This Statistic May Be the Scariest Thing About Halloween


children trick or treating

For most of us the magic of Halloween is best characterized by childhood memories of trick-or-treating: the thrill of spooky houses lit only by the glow of jack-o’-lanterns, the guarantee of weeks’ worth of sugar binges, and all manner of fanciful costumes parading in the night.

But with all the festivities, there is also an increased risk of danger. The scariest thing about Halloween, for parents and drivers alike, is that children are twice as likely to be hit by a car and killed than on any other day. For this reason, global non-profit Safe Kids has teamed up with FedEx to promote Halloween pedestrian safety. Together they have provided reflective materials to families in 159 U.S. cities and have compiled safe walking information for everyone who plans to celebrate All Hallow’s Eve.

Below, you can view the top tips from Safe Kids and FedEx, along with a few extras we sourced from the Mayo Clinic, to ensure your Halloween is as safe as it is fun.

Tips for Trick-or-Treaters

  • Aim for high visibility. Glow sticks and flashlights are easy ways to make your way through dimly lit neighborhoods, and of equal importance, to ensure you are visible to drivers.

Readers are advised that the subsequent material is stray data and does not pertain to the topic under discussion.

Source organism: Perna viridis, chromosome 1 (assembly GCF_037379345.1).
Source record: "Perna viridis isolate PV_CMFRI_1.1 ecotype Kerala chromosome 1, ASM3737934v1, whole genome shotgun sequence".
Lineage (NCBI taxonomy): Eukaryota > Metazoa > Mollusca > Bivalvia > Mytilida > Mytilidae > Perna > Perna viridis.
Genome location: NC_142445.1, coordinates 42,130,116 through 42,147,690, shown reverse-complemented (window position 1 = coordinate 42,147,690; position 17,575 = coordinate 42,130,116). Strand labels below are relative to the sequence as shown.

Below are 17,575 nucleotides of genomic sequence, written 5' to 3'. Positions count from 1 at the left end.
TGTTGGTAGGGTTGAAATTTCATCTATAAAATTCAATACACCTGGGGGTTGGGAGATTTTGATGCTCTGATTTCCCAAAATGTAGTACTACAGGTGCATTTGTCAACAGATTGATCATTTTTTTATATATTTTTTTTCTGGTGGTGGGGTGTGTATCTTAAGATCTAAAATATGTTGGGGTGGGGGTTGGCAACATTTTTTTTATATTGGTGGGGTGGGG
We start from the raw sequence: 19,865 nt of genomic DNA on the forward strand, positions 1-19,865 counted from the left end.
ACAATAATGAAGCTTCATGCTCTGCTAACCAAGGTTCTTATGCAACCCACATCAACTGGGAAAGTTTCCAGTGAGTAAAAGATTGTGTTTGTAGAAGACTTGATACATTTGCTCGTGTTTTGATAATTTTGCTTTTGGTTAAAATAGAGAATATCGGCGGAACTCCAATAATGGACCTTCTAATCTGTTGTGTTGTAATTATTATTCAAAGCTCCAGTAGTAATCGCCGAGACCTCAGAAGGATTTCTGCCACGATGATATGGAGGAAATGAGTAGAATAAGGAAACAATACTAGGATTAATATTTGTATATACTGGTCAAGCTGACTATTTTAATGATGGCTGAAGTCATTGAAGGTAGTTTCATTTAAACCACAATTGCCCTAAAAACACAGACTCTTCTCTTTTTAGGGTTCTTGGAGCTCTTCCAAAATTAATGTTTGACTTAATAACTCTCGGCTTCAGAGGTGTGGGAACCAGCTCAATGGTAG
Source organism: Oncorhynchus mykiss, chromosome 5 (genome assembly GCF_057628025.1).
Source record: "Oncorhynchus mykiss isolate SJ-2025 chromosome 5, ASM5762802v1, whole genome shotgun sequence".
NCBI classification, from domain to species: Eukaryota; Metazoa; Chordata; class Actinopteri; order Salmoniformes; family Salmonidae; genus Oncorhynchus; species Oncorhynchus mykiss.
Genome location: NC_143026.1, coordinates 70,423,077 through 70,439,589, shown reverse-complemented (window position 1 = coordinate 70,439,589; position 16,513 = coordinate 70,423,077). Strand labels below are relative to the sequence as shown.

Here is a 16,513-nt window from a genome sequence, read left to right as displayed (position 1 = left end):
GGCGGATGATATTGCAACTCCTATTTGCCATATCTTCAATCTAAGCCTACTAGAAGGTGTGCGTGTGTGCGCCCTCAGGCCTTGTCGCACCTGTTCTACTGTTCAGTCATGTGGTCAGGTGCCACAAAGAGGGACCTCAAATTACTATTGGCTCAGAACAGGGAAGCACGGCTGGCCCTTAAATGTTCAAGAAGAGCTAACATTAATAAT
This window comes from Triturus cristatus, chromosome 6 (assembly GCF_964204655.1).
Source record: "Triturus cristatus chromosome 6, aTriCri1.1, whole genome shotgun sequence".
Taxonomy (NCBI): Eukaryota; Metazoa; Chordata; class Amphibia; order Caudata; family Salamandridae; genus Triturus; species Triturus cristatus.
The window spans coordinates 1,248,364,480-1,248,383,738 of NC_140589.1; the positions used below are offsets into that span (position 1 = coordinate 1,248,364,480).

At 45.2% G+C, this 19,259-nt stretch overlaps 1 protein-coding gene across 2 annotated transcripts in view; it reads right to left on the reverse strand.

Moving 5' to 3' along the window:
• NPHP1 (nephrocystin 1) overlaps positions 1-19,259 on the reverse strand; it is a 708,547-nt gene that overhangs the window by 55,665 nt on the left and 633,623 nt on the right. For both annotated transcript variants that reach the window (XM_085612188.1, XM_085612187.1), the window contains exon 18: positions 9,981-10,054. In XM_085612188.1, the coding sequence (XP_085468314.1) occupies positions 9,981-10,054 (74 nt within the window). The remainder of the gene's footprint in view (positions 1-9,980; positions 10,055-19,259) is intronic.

• Heed traffic. Only cross the street at corners, with the aid of traffic signals and crosswalks. And remember to look both ways— and keep looking as you cross. A related note: keep electronic devices in your pocket to limit distraction.
  • Stick to sidewalks. If you are in an area without sidewalks or paths, walk as far to the left as you can, facing traffic.
  • Be mindful. Don’t cross the street in between parked cars and keep an eye out for cars that are turning or backing up.
On average, 2x as many kids are killed while walking on Halloween than on any other day of the year.

Tips for Drivers

  • Go slow. Keep your speed down, especially in residential neighborhoods. Keep in mind that 5:30 to 9:30 p.m is a popular time for kids going door to door in search of candy.
  • Stay alert. Trick-and-treaters can dart across the street in excitement. Make sure to stay aware of children at intersections, on medians and on curbs.
  • Keep distractions at bay. Reduce loud music and distracting activities, like talking on the phone or eating, to increase your concentration while driving.

From the Mayo Clinic, here are three helpful points to keep in mind when it comes to the zenith of Halloween fun: the costumes!

  1. Choose bright colors. The brighter your child’s costume is, the better. For extra visibility when trick-or-treating after dark, add reflective tape to your child’s costume or goodie bag.
  2. Size carefully. Make sure your child’s costume is not long enough to cause tripping.
  3. Ditch the mask. If a mask slips or slides, it can obstruct a child’s vision. Non-toxic makeup is a fun way to recreate the finishing touches for any costume that would otherwise require a mask.

Pass it Along

This great infographic makes it easy to share a quick roundup of Halloween safety with family and friends:

halloween safety infographic